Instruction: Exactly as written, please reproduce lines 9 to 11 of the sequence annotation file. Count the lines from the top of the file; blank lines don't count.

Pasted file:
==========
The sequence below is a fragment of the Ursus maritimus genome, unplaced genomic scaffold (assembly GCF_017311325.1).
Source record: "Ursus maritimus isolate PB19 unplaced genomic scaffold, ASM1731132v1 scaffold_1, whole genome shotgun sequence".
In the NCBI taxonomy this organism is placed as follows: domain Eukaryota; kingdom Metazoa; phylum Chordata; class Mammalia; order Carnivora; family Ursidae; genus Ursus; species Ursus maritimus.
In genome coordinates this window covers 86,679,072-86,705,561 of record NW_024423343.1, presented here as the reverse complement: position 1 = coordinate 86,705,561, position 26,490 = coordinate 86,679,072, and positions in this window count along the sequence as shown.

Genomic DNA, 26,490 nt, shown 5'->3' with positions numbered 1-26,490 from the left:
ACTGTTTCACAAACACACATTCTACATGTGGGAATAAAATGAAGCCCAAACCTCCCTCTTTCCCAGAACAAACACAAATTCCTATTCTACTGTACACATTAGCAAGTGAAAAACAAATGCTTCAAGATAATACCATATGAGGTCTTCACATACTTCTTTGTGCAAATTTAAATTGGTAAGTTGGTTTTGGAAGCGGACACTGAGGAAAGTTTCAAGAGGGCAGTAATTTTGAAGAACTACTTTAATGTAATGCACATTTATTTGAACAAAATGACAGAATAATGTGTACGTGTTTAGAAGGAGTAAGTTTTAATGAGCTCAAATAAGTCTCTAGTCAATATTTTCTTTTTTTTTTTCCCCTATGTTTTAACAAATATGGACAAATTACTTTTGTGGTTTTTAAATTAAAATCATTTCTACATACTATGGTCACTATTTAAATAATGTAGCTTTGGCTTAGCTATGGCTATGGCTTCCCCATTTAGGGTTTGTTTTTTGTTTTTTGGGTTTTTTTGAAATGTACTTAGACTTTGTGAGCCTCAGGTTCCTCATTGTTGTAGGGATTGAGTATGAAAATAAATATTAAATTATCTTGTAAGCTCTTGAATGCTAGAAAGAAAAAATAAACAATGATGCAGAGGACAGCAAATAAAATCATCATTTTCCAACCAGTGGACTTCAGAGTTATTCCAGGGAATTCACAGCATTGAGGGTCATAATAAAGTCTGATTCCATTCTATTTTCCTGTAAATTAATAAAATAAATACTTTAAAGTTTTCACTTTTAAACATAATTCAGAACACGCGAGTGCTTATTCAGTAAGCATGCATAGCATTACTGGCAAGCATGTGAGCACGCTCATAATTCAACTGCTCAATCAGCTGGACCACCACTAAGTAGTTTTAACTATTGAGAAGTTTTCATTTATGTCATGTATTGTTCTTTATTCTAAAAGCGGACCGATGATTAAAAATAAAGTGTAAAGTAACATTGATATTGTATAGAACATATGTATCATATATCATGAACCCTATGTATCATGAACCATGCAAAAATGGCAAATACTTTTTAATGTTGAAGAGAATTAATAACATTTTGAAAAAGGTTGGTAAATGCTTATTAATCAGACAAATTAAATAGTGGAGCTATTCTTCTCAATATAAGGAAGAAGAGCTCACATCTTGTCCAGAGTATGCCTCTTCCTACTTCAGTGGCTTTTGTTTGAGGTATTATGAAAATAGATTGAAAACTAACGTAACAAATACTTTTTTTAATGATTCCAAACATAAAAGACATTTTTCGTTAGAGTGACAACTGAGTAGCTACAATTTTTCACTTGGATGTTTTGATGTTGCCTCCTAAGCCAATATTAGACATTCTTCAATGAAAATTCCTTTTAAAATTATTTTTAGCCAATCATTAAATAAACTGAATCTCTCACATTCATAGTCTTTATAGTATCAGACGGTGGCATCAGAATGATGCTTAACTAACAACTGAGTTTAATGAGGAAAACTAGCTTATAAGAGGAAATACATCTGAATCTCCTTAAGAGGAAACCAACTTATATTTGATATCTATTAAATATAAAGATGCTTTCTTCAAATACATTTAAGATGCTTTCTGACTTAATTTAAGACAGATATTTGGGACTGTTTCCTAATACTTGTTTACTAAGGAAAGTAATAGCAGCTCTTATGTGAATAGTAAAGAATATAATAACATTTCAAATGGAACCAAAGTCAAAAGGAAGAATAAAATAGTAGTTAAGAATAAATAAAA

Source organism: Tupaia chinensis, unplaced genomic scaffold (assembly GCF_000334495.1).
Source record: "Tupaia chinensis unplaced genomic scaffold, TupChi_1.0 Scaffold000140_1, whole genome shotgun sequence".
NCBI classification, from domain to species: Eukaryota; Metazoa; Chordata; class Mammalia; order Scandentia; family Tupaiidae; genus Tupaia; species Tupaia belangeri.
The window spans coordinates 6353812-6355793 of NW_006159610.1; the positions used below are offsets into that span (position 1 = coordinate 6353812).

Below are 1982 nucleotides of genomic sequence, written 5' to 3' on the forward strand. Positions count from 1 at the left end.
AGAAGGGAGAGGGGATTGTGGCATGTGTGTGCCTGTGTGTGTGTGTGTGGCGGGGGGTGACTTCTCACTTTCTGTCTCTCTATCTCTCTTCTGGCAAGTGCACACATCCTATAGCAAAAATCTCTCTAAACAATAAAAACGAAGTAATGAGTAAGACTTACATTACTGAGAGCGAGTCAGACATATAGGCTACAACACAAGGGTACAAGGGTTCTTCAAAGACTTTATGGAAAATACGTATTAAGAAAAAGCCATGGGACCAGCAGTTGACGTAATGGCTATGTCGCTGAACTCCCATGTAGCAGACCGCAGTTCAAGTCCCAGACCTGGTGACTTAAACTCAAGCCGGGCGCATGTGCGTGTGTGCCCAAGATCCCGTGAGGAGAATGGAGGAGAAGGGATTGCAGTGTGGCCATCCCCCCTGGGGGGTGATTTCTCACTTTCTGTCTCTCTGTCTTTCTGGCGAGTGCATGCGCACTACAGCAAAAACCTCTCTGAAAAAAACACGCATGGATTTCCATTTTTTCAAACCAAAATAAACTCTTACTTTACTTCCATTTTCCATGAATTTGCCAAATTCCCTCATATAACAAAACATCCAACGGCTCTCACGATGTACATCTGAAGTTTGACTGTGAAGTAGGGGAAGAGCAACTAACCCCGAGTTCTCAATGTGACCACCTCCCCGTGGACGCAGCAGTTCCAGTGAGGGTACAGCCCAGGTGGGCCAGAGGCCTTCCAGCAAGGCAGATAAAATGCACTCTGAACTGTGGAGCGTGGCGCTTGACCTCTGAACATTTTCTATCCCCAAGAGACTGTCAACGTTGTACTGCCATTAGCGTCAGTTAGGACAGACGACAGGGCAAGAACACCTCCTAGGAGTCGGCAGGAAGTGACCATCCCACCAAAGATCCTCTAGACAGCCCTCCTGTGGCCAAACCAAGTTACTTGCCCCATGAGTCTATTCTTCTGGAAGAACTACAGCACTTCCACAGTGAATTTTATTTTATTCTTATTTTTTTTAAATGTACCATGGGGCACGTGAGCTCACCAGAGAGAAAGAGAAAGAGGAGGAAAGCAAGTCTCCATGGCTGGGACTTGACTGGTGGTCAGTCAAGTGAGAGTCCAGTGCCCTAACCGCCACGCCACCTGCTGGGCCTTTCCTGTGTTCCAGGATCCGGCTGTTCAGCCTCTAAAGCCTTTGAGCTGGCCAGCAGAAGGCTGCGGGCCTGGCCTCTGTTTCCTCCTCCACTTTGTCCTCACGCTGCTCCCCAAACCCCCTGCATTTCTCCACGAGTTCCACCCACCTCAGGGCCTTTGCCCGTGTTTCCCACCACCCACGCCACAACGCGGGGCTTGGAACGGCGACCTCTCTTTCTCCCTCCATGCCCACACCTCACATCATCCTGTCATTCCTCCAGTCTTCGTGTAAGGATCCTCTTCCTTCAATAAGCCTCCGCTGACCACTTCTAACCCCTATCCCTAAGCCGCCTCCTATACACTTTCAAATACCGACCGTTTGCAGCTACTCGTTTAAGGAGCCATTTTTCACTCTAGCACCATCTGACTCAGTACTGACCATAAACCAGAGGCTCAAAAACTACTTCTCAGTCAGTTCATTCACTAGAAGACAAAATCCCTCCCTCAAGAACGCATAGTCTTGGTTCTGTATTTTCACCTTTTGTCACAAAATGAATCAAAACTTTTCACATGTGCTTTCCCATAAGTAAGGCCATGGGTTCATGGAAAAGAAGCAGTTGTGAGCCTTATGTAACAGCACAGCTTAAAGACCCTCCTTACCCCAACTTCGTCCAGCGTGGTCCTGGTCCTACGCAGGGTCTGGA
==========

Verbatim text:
NCBI classification, from domain to species: Eukaryota; Metazoa; Chordata; class Mammalia; order Scandentia; family Tupaiidae; genus Tupaia; species Tupaia belangeri.
The window spans coordinates 6353812-6355793 of NW_006159610.1; the positions used below are offsets into that span (position 1 = coordinate 6353812).

Below are 1982 nucleotides of genomic sequence, written 5' to 3' on the forward strand. Positions count from 1 at the left end.